October 9th, 2010

Moe Cowbell

Imagine That There's Sense To It All

I want to write a little bit about John Lennon.

And I don't know why.

You have to keep in mind, my knowledge of Beatles lore in general and John Lennon in particular is sketchy at best.  Growing up, I was into New Wave, and when that started dying out in favor of the Rise Of Glam Rock, I switched to r&b and jazz.  I simply never had a firm grounding in rock music in general.  As a result, while I can appreciate, say, Elvis Pressley, the godlike status which he is afforded stupefies me.

Part of it may be how lopsided success is in any creative field.  There are bands that I love, respect, and admire that never catch a break, their members languishing in obscurity.  They make great stuff, the crowds love them once they hear them, but they never get anywhere.  And there are plenty more where that are rewarded with disproportionate success who act with entitlement.  I didn't understand the reverance Michael Jackson was afforded after he died.  Everyone talked about a great talent that had been snuffed out (to my mind, he was a great talent only with the right producer.  He was great in the Jackson 5 days, and what made Thriller so great was Quincy Jones' sensibilities.  Jackson producing his own stuff was unfocused and lacked polish) afterwards.  A few days before, these same people would have been taking cheap shots at him for his alledged flings with boys or his odd behavior.  Jim Morrison was an alcoholic moron who managed to die before his act wore thin.  Mariah Carrey will stop shows so someone can bring her a drink or fluff her hair on stage in the middle of a number, or recently adjust her footwear.  She said, "Everyone calls me a diva, I might as well act like one."  Uh, that's a good reason to NOT act like a diva.  I loved her first two albums, but after she started acting like that, I couldn't listen to them anymore, I was too aware of the person behind them.  One of my favorite examples was how members of Hepcat (traditional ska band) drove themselves to their shows, barely sold records, and had been together for years but no one except us rudies heard of them.  Meanwhile, ABC manufactures the boy band O Town and they get tours, TV spots, appearances on soundtracks, etc.  The Monkees may have been called the Pre-Fab Four, but that at least they had talent and actually recorded good music.

Lennon was a puzzle.  My understanding (once again, Beatles Lore is not my strong suit) is that, in the early days, he and McCartney had different approaches and you could tell who did what.  As the Beatles grew, the differences became more apparent.  McCartney leaned towards things that were supposed to be refined and elegant, although they didn't always work out that way (Maxwell's Silver Hammer, a song I still can't listen to without my head quirking and going, "...wat?").  Lennon, on the other hand, seemed to be known for a more cynical view.  It's certainly reflected in the actual music they created.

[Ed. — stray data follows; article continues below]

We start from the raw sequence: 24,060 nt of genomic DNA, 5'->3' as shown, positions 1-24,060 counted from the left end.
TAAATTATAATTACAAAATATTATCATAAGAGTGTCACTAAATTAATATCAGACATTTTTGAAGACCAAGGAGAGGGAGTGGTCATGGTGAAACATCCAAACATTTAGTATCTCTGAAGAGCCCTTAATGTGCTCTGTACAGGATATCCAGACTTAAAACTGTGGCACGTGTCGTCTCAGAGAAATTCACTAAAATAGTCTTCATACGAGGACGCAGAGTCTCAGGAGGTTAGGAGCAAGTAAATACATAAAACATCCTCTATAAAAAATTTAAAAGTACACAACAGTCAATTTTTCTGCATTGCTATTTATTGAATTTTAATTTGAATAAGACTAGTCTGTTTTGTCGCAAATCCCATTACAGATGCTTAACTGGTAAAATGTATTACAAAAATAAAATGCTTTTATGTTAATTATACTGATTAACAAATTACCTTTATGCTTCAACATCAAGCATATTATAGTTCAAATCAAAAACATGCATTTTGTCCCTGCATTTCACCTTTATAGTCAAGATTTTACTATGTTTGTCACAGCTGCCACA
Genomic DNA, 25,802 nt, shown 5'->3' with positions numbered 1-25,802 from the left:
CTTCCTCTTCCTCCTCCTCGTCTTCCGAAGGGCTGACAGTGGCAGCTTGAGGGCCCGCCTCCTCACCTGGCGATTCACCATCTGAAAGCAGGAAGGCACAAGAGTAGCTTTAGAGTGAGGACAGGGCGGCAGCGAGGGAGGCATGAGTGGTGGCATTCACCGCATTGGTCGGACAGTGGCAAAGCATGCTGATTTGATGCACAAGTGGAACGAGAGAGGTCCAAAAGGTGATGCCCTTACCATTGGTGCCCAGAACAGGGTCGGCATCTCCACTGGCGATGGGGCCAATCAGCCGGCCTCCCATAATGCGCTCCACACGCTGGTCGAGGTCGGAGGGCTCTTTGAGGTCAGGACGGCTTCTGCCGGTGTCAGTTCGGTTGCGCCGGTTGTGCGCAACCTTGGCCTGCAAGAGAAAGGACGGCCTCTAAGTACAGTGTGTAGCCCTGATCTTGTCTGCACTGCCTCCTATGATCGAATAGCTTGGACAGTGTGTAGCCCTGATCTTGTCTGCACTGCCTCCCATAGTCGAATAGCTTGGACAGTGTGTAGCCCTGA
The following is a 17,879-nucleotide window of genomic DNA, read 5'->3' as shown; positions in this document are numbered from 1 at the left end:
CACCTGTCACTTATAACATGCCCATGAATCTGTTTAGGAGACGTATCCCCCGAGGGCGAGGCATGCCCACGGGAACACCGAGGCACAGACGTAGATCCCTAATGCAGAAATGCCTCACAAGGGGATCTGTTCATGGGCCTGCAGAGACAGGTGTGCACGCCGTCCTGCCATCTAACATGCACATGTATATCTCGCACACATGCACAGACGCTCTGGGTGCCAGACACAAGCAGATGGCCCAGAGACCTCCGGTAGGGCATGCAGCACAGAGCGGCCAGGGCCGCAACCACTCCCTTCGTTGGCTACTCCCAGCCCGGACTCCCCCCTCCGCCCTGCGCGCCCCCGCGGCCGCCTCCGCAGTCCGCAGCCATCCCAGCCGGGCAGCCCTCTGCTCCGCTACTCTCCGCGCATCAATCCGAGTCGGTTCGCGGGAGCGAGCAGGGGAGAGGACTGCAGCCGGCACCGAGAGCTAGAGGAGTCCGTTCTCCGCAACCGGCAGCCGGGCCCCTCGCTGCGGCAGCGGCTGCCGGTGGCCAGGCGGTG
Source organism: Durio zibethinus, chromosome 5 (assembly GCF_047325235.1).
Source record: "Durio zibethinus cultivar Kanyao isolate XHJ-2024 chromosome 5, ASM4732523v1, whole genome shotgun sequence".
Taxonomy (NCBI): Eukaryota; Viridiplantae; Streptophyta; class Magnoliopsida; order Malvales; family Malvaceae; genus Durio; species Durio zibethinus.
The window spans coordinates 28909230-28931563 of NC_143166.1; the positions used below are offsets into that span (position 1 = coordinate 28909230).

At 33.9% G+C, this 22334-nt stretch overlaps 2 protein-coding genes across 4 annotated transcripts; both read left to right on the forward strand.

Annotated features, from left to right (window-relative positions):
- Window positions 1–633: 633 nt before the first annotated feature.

Perhaps this is part of the Lennon mystique.  Lennon had a worldly view.  He was aware of how things were and how things don't work out.  The controversy over his, "We're more popular than Jesus," is a good example.  The quote was taken out of context, Lennon was making a point about how transitory fame was.  But this one line was focused on and twisted into arrogance instead of reflection.  (Ironically, McCartney said, "Somebody said to me, 'But the Beatles were anti-materialistic.'  That's a huge myth.  John and I literally used to sit down and say, 'Now, let's write a swimming pool.'")  Lennon seemed to be searching for something.  Something that he felt the world was set up to provide, but somehow wasn't.  McCartney continued to make music, but it was more general and adult contemp friendly (much as I love "Band On The Run," bits like "Silly Love Songs" just seem radio friendly, not like music to actually seek out).  Lennon was still trying to sort out the world.  What is generally agreed to be his best song, "Imagine", as a prayer and an aspiration, with an undercurrent of sadness that the only way to experience this vision is in dreams instead of finding it in the real world.

Lennon's search only ended because of a gunshot.  I say that because I'm not sure, even if he'd lived, if he would have found the answers to life, the universe, and everything.  Not much of a Lennon fan.  But if what we create truly is a reflection of what we are, Lennon was a lot like us -- aware of the imperfections of life and powerless to do anything about it.  Given the reverence he is held with, he's probably further devestated by the irony now.
Bill Nye

Count Three And Pray

Good morning, Jane Lynch.

I am a huge fan of yours, starting from when I first noticed you in Best In Show.  I knew right then and there you were an expert improv player (not just anyone gets into the Christopher Guest Stock Company.  Not even Jamie Lee Curtis, who has comedy chops AND is married to the guy, is there).  I followed you on LoveSpring International, your turn on Thank God You're Here was aces...I admit, I haven't watched a single episode of Glee, I'm more interested in how you handle off the cuff stuff.  One of my dream match-ups will always be you and Ryan Stiles.

I bring up your comedy background and improv skills because I see you are hosting Saturday Night Live tonight.  SNL used to be awesome.  Then, hosting the show became a sign that you'd made it to the Big Time, not that you had talent but not a mainstream following.  In the ensuing years, there have been a bunch of flash-in-the-pan hosts.  The names read like a chronicle of who was popular, but not what they were popular for.  Elle Macpherson hosted.  Kayne West hosted (a year after he slammed them for making fun of him for the Taylor Swift debacle.  Amazing what you will do when your career is in the toilet).  Personally, I think the worst was when Paris Hilton hosted.  That wasn't just the nadir, that was the Challenger Deep of the show.  It's one thing for jokes to bomb.  It's another when it's just not funny.  And it's even worse when everyone is acting like it is anyway.